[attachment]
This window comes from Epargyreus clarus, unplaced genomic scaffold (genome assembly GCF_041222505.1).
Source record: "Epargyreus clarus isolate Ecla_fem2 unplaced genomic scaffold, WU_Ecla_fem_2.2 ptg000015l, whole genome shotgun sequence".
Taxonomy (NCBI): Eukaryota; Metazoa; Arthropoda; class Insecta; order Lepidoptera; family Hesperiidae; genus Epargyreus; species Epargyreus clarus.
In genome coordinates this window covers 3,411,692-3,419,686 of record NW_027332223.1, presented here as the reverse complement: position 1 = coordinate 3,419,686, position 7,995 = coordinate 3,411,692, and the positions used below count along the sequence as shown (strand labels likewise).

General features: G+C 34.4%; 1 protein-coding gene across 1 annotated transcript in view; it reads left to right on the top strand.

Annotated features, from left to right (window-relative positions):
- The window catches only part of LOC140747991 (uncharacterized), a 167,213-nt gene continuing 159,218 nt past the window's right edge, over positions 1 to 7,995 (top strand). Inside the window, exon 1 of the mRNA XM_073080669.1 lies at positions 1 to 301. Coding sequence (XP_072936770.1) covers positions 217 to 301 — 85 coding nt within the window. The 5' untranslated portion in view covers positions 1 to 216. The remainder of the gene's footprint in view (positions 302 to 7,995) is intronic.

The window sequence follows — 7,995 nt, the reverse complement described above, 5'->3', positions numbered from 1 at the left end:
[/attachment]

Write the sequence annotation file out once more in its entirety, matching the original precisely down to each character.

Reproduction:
This window comes from Epargyreus clarus, unplaced genomic scaffold (genome assembly GCF_041222505.1).
Source record: "Epargyreus clarus isolate Ecla_fem2 unplaced genomic scaffold, WU_Ecla_fem_2.2 ptg000015l, whole genome shotgun sequence".
Taxonomy (NCBI): Eukaryota; Metazoa; Arthropoda; class Insecta; order Lepidoptera; family Hesperiidae; genus Epargyreus; species Epargyreus clarus.
In genome coordinates this window covers 3,411,692-3,419,686 of record NW_027332223.1, presented here as the reverse complement: position 1 = coordinate 3,419,686, position 7,995 = coordinate 3,411,692, and the positions used below count along the sequence as shown (strand labels likewise).

General features: G+C 34.4%; 1 protein-coding gene across 1 annotated transcript in view; it reads left to right on the top strand.

Annotated features, from left to right (window-relative positions):
- The window catches only part of LOC140747991 (uncharacterized), a 167,213-nt gene continuing 159,218 nt past the window's right edge, over positions 1 to 7,995 (top strand). Inside the window, exon 1 of the mRNA XM_073080669.1 lies at positions 1 to 301. Coding sequence (XP_072936770.1) covers positions 217 to 301 — 85 coding nt within the window. The 5' untranslated portion in view covers positions 1 to 216. The remainder of the gene's footprint in view (positions 302 to 7,995) is intronic.

The window sequence follows — 7,995 nt, the reverse complement described above, 5'->3', positions numbered from 1 at the left end: